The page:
Ceteris Paribus: ZiG exchange rate on the horizon

Using the exchange rate computation model given by the RBZ, the ZiG stood at 15,08 per USD as at December 31, and this, therefore, reflects an appreciation of 11% against the USD.

THE Reserve Bank of Zimbabwe (RBZ) on Friday announced the much-awaited Monetary Policy Statement (MPS), and introduced a new currency, the Zimbabwe Gold (ZiG). The MPS also slashed borrowing costs from 130% to 20% per annum, assuming a market-driven initial exchange rate.

Using the exchange rate computation model given by the RBZ, the ZiG stood at 15,08 per USD as at December 31, and this, therefore, reflects an appreciation of 11% against the USD.

However, the RBZ has stipulated that the prospective ex-rate will factor performance of the ZiG independently from other reserve assets, as well as performance of the independent assets under the reserve basket. The initial exchange rate of US$1:ZiG13.57 means that Zimbabwe’s local currency is presently stronger than all the currencies in its neighbouring countries. Of great importance is the South African rand, which presently trades at US$1:R19.

South Africa is Zimbabwe’s biggest trading partner, with more imports coming from South Africa than any other country.

During the dollarisation era when Zimbabwe used a currency stronger than the rand, South African products flooded the shelves of Zimbabwean businesses. This was because a stronger currency means cheaper imports and expensive exports. This also means a negative Balance of Payment as imports increase against exports due to the pricing discrepancy highlighted above.

During the ZWL era, imports from South Africa remained significantly high, despite being lower than the dollarisation era. This was due to a lack of industry in Zimbabwe, which left the country relying on imports. The lack of industry alluded means either a total lack of a certain product, or a lack of competition for a certain low quality local product. With the introduction of a currency stronger than the rand, imports from South Africa and other neighbouring countries are likely to chase dollarisation era.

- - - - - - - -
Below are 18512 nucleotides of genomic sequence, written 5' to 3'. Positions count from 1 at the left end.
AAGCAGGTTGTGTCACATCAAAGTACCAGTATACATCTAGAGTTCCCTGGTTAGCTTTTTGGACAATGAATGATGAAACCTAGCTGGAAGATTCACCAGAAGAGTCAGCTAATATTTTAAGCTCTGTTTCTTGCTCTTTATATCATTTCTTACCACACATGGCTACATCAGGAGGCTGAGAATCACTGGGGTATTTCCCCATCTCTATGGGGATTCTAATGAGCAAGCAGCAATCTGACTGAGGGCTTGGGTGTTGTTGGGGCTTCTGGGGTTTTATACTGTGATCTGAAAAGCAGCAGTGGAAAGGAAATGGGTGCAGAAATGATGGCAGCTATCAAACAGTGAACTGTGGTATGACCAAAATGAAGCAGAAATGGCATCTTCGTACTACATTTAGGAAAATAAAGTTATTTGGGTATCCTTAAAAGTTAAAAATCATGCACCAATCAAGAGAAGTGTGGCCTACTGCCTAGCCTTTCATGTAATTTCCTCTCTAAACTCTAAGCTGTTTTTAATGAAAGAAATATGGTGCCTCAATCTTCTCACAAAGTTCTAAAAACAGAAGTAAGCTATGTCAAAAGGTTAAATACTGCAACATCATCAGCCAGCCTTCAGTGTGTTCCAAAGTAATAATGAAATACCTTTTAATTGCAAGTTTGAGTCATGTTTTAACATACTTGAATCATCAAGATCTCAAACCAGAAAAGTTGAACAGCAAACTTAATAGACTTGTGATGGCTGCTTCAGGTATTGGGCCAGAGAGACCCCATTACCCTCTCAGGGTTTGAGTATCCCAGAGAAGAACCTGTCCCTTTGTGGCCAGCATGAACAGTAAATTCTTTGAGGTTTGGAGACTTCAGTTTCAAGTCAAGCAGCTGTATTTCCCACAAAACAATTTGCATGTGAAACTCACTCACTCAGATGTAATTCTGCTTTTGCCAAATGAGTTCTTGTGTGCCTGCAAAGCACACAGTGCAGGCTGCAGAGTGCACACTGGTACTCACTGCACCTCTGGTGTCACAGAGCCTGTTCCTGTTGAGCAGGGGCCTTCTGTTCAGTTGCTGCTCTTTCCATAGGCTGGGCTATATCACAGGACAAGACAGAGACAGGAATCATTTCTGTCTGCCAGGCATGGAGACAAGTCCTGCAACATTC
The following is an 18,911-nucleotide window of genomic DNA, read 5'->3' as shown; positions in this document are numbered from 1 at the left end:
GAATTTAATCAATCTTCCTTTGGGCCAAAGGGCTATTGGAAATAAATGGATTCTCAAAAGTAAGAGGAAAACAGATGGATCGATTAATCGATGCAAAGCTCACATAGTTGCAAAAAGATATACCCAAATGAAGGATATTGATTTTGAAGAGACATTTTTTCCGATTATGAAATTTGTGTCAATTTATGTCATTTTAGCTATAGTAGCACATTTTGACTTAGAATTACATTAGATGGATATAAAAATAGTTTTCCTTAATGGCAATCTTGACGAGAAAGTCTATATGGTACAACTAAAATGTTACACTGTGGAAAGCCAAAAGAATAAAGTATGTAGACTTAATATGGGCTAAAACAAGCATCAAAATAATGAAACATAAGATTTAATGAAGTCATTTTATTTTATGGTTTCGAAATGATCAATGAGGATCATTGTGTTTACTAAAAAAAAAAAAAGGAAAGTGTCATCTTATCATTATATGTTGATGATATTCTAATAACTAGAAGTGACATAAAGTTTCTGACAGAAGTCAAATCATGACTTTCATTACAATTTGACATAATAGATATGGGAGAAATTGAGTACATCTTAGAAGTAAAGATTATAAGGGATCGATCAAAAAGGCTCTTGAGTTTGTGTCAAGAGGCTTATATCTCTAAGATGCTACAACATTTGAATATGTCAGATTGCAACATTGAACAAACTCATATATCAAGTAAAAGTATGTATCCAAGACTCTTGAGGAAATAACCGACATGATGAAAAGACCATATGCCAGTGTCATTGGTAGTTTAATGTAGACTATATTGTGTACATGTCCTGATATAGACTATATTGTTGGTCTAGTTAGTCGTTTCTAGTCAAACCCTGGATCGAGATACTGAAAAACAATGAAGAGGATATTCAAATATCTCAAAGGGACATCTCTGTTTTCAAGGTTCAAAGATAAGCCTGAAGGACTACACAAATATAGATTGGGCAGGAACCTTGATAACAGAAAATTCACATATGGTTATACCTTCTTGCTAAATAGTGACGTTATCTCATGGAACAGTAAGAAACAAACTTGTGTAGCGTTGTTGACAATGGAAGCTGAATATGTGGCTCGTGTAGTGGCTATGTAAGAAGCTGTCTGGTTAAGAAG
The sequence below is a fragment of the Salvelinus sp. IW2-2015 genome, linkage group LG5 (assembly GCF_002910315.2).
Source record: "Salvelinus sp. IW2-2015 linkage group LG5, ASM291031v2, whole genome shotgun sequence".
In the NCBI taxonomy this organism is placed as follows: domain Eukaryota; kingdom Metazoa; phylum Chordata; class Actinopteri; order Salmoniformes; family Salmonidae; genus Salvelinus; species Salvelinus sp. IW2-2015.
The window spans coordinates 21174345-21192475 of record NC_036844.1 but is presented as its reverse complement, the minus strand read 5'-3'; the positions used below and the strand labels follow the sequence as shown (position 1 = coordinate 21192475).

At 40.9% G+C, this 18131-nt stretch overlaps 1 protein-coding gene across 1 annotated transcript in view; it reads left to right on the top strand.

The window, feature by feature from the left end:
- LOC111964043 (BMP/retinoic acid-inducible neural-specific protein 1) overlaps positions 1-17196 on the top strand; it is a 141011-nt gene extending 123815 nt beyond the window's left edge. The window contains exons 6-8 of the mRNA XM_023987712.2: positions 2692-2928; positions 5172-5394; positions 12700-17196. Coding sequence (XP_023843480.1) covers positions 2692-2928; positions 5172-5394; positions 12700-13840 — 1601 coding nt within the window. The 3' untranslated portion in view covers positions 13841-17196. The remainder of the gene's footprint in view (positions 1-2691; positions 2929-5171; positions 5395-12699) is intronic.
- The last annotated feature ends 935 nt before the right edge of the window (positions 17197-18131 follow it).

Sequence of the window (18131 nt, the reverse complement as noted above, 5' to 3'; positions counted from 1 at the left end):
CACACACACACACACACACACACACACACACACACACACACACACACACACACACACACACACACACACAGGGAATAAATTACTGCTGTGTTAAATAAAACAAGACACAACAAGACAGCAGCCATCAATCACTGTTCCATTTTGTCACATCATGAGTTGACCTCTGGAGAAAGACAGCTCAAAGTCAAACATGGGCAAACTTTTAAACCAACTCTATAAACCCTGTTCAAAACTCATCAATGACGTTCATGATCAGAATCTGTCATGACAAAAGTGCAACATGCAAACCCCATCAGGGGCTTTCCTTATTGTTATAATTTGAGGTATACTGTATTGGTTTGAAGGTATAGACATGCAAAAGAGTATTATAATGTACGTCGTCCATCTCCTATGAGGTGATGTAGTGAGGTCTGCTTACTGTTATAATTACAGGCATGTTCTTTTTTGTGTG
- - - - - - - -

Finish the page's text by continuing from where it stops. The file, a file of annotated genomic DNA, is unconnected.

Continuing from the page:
The impact of this development has increased pressure on foreign currency to import. The central bank said half of the 25% foreign currency receipts liquidated from exporters will be used to fund the interbank market. However, it is important to note that the exports are substantially falling in 2024.

Zimbabwe depends on minerals for 80% of its total export receipts. In 2023, exports fell by 7% due to a slow-recession in global mineral prices. However, the pace has since accelerated in 2024, which means an even worse-off decline in exports this year. This entails less foreign currency to be availed on the interbank compared to previous year. Looking at how the central bank failed to manage foreign currency pressures in prior year, despite a better foreign currency balance, more disaster can be expected in 2024.

With people realising the low cost of importing goods from neighbouring countries in the short to medium-term, the RBZ is likely to be overwhelmed by foreign currency demand on the interbank market. This will enable more viability of the parallel market. The increased demand for foreign currency will also lead to a market-determined exchange rate, which will be different from the “fixed” interbank exchange rate.

The interbank exchange rate is “fixed” in the sense that it is determined by more stable reserves, despite a highly volatile economy that Zimbabwe is. The emergence of a parallel exchange rate, driven by demand and supply matrices, is highly inevitable.  Furthermore, since the emergence of this parallel rate can be linked to trading of imported goods, this means ZiG-related inflation will sky-rocket in the short to medium-term as traders hedge against the increased rate on the parallel market from which they can easily access the readily available foreign currency to fund imports.

As parallel currency market activities rise, the RBZ will be forced to further liberalise computation of the official exchange rate, factoring in inflation levels as highlighted in the MPS.

Lest, arbitrage opportunities are likely to emerge in the medium-term, which will lead to yet more monetary policy measures in less time. In other words, the history of frequent and inconsistent policy changes will not go away in the medium-term.

  • Duma is a financial analyst and accountant at Equity Axis, a leading media and financial research firm in Zimbabwe. — [email protected] or [email protected], Twitter: TWDuma_


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